Aston Martin has finally confirmed outputs for its F1-inspired road car and it's mega!
In a market with no shortage of current or pending hypercars, the Aston Martin Valkyrie is notable for its purity of execution.
Whereas rival hypercars feature forced-induction and hybridization, Aston Martin’s engineers have forsaken the allure of boost – and kept it all atmospheric. The 6.5-litre V12 engine powering Valkyrie is remarkable not only for its enormous size, but also the absence of turbocharging.
Without boost or any back-pressure issues to manage, Aston Martin has been claiming some amazing engine-speed parameters for the Valkyrie’s V12, such as an 11 100 rpm crank speed ceiling – unrivalled by any other production car. But how much power does it produce?
With Cosworth being responsible for the Valkyrie’s internal-combustion V12, Aston has had to wait for official confirmation of power figures. Why? Because the Valkyrie adds an energy harvesting KERS-type system and onboard battery pack to boost power beyond what the V12 engine could achieve in isolation.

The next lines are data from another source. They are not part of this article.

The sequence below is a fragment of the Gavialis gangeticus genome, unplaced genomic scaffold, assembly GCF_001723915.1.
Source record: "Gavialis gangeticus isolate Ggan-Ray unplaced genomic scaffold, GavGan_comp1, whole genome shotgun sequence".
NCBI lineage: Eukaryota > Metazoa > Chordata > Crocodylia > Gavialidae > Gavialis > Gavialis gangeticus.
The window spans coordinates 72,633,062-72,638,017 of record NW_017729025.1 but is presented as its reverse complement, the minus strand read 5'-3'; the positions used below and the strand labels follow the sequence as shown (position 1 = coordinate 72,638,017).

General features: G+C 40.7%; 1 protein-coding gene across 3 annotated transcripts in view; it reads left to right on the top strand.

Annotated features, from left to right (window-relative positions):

The numbers which Aston have confirmed are deeply impressive, with the Valkyrie’s combustion powertrain element delivering 746 kW and 740 Nm of torque. Aston has also noted that 119 kW and 280 Nm of additional battery generated power and torque will augment the V12’s numbers at peak throttle loads.
That battery-pack is not Aston’s own work but has rather been outsourced to Croatian electric vehicle specialist, Rimac. The entire powertrain, in fact, is outsourced – with Aston being responsible for harmonising all the bits into a final hypercar application.
Total system output for the Valkyrie is rounded-off to 865kW, which should make it incomprehensibly quick. What could enable a rather unique driving experience with Valkyrie, as opposed to many other hybridized hypercars, is the appeal of a traditional large-capacity V12 engine, blended with batteries. Very impressive indeed...